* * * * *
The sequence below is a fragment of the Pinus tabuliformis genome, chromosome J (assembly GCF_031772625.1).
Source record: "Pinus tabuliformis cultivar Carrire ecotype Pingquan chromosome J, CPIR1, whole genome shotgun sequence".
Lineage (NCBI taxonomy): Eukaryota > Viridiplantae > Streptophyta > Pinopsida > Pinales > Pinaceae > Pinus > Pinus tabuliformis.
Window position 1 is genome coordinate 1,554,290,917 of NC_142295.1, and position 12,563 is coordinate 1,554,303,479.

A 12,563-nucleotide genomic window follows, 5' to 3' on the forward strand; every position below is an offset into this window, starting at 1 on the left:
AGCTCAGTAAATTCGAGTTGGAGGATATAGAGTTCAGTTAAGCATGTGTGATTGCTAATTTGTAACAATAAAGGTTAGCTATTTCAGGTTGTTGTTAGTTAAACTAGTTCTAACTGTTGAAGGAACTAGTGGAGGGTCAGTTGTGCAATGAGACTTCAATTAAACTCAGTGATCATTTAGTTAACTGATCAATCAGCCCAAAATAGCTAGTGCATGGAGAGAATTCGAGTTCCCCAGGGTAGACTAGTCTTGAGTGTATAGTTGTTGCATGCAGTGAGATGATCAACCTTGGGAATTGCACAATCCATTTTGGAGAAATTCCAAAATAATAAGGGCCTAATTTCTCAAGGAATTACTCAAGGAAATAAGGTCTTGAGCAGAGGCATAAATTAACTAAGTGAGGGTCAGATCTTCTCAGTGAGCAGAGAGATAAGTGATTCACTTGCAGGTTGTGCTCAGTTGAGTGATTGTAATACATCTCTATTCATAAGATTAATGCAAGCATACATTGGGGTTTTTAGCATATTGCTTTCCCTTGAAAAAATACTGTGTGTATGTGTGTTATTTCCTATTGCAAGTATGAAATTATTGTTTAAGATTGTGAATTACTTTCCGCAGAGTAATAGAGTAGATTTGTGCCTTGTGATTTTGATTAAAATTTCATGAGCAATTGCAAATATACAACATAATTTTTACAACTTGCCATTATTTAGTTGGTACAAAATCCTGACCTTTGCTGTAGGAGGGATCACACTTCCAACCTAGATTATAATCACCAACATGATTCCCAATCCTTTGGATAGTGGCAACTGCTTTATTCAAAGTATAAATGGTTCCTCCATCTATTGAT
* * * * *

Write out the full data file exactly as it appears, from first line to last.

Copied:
The sequence below is a fragment of the Pinus tabuliformis genome, chromosome J (assembly GCF_031772625.1).
Source record: "Pinus tabuliformis cultivar Carrire ecotype Pingquan chromosome J, CPIR1, whole genome shotgun sequence".
Lineage (NCBI taxonomy): Eukaryota > Viridiplantae > Streptophyta > Pinopsida > Pinales > Pinaceae > Pinus > Pinus tabuliformis.
Window position 1 is genome coordinate 1,554,290,917 of NC_142295.1, and position 12,563 is coordinate 1,554,303,479.

A 12,563-nucleotide genomic window follows, 5' to 3' on the forward strand; every position below is an offset into this window, starting at 1 on the left:
AGCTCAGTAAATTCGAGTTGGAGGATATAGAGTTCAGTTAAGCATGTGTGATTGCTAATTTGTAACAATAAAGGTTAGCTATTTCAGGTTGTTGTTAGTTAAACTAGTTCTAACTGTTGAAGGAACTAGTGGAGGGTCAGTTGTGCAATGAGACTTCAATTAAACTCAGTGATCATTTAGTTAACTGATCAATCAGCCCAAAATAGCTAGTGCATGGAGAGAATTCGAGTTCCCCAGGGTAGACTAGTCTTGAGTGTATAGTTGTTGCATGCAGTGAGATGATCAACCTTGGGAATTGCACAATCCATTTTGGAGAAATTCCAAAATAATAAGGGCCTAATTTCTCAAGGAATTACTCAAGGAAATAAGGTCTTGAGCAGAGGCATAAATTAACTAAGTGAGGGTCAGATCTTCTCAGTGAGCAGAGAGATAAGTGATTCACTTGCAGGTTGTGCTCAGTTGAGTGATTGTAATACATCTCTATTCATAAGATTAATGCAAGCATACATTGGGGTTTTTAGCATATTGCTTTCCCTTGAAAAAATACTGTGTGTATGTGTGTTATTTCCTATTGCAAGTATGAAATTATTGTTTAAGATTGTGAATTACTTTCCGCAGAGTAATAGAGTAGATTTGTGCCTTGTGATTTTGATTAAAATTTCATGAGCAATTGCAAATATACAACATAATTTTTACAACTTGCCATTATTTAGTTGGTACAAAATCCTGACCTTTGCTGTAGGAGGGATCACACTTCCAACCTAGATTATAATCACCAACATGATTCCCAATCCTTTGGATAGTGGCAACTGCTTTATTCAAAGTATAAATGGTTCCTCCATCTATTGAT